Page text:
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Identity, Social Activism, and the Pursuit of Higher Education

The Journey Stories of Undocumented and Unafraid Community Activists


Susana M. Muñoz

The topic of immigration has become increasingly volatile in U.S. society, and undocumented college students play a central role in mobilizing and politicizing a critical mass of activists to push forth a pro-immigration agenda, in particular the Development, Relief, and Education for Alien Minors (DREAM) Act. The DREAM Act is the only federal legislation that would grant conditional citizenship and some financial aid assistance to undocumented students who have completed two years of college or enlist in military service. Since the DREAM Act failed to pass, undocumented students have moved from peaceful marches to acts of civil disobedience, seeking to disrupt the public discourse that positions undocumented students as living in the shadows of our system. Undocumented college students have created public forums in which they «come out» from these invisible images and pronounce themselves as «undocumented and unafraid».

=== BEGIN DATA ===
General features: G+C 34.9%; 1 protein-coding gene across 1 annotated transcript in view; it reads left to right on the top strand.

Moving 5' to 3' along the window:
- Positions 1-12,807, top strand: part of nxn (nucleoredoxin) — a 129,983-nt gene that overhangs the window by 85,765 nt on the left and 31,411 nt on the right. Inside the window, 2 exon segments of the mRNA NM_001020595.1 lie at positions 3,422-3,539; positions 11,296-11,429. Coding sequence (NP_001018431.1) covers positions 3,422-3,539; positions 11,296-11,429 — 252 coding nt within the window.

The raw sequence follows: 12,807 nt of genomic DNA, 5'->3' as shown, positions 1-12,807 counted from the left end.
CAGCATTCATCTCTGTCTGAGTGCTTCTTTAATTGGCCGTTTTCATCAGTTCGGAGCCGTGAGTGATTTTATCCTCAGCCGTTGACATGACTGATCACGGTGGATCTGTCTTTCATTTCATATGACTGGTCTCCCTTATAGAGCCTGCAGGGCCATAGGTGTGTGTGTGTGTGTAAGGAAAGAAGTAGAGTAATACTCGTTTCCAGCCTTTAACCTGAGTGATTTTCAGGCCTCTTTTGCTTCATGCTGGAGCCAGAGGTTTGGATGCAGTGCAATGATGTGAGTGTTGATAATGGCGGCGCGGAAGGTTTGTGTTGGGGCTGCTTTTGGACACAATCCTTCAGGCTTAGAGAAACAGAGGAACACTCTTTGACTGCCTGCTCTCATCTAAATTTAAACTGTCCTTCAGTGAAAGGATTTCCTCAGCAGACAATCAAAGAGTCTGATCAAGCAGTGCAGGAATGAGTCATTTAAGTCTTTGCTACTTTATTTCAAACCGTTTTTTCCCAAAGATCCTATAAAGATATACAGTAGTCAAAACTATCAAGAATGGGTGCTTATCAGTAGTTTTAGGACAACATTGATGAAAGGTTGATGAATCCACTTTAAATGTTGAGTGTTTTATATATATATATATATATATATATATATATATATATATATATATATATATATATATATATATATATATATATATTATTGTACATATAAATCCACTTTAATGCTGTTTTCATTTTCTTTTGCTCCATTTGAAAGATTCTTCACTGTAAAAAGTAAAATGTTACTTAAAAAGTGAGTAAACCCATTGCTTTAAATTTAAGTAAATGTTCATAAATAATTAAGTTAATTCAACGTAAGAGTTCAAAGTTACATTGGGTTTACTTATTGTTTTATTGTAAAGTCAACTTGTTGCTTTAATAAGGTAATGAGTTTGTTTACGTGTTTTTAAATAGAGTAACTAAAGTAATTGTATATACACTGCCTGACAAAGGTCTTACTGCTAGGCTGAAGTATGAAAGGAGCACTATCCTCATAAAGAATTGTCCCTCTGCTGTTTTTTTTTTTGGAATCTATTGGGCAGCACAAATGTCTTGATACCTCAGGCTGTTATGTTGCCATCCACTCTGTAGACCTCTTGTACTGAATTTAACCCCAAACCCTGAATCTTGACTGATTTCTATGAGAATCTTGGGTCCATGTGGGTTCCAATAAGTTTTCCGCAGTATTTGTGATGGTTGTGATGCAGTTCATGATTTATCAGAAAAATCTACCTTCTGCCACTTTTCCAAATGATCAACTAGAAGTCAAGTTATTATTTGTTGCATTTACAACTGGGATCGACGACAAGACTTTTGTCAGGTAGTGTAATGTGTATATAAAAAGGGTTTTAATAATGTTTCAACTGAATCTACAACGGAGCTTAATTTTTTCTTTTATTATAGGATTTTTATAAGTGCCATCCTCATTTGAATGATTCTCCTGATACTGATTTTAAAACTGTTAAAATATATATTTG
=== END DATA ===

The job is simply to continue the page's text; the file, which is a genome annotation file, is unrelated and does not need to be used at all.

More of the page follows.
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Chapter Seven

Assessment of DACA: The Two-Year Report


From Undocumented to Becoming DACAmented … “I licked my card and it tastes like plastic, it doesn’t taste like freedom”

DACA Clinic Reflection: With a cup of hot coffee in hand, I arrive promptly at 8 a.m. at the middle school to set up for the DACA clinic, only to find 10 families awaiting our arrival at the front door. I quicken my pace to meet the rest of the volunteers inside the school while making eye contact with the little children, flashing them an excited smile. Inside the old cafeteria I find my DACA clinic teammates consisting of law school students, lawyers, Latino student organization members, and university and community members.     Once the tables, paperwork, and organizers are ready, the cafeteria quickly fills and is buzzing with voices. My first applicant, accompanied by his mother, sits down and sets an overflowing folder in the middle of our table. The mother looks unfazed by this process but the young man seems excited. During the inquiry process I hear a few particular questions (“How did you get here? Where was the point of entry?”) that bring back a flood of memories for the mother. A bit sad and in pain, she tells me her story, which answers the majority of questions I was going to ask. The young man opens the brown folder and presents his birth certificate from Guanajuato and a laundry list of all his academic accolades, school activities, and community service recognition. He has no...

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